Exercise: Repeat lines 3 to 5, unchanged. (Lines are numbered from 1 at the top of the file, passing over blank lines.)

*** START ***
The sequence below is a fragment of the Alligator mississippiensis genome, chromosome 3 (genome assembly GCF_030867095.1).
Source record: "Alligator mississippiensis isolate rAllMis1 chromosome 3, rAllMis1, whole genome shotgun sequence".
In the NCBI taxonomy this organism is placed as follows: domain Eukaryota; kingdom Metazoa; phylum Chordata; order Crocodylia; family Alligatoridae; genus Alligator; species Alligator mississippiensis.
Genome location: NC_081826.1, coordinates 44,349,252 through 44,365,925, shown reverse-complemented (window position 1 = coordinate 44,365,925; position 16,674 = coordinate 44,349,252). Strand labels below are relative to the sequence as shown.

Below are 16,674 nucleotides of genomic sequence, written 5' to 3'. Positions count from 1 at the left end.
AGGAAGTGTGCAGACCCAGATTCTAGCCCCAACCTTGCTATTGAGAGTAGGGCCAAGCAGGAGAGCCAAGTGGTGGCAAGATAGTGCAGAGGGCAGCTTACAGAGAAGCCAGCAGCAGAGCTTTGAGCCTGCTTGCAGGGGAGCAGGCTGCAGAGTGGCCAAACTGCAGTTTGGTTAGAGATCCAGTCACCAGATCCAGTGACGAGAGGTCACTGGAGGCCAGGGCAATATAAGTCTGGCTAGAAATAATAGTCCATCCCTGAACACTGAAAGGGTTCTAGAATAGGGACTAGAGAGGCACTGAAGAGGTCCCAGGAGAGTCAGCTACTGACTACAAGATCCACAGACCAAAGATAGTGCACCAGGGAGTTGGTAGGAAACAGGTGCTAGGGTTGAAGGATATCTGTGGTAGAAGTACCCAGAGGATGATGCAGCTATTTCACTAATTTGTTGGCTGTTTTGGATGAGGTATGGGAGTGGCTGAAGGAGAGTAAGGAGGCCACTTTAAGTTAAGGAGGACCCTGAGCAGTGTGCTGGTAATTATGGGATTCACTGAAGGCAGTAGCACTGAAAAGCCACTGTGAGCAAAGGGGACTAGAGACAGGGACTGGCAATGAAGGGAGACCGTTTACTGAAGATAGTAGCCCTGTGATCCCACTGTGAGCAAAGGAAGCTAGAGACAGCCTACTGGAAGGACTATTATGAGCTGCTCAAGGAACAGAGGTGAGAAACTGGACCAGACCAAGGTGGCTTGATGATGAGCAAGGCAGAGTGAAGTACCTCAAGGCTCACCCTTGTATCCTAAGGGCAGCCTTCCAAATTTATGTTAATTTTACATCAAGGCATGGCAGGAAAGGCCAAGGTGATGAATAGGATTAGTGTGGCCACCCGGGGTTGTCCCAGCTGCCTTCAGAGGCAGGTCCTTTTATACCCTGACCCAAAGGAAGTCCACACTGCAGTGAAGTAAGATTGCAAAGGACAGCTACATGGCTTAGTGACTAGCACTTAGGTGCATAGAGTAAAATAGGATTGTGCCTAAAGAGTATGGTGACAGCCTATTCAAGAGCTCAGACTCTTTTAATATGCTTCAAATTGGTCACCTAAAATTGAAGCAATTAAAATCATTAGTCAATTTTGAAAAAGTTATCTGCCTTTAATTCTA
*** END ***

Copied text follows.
In the NCBI taxonomy this organism is placed as follows: domain Eukaryota; kingdom Metazoa; phylum Chordata; order Crocodylia; family Alligatoridae; genus Alligator; species Alligator mississippiensis.
Genome location: NC_081826.1, coordinates 44,349,252 through 44,365,925, shown reverse-complemented (window position 1 = coordinate 44,365,925; position 16,674 = coordinate 44,349,252). Strand labels below are relative to the sequence as shown.

Below are 16,674 nucleotides of genomic sequence, written 5' to 3'. Positions count from 1 at the left end.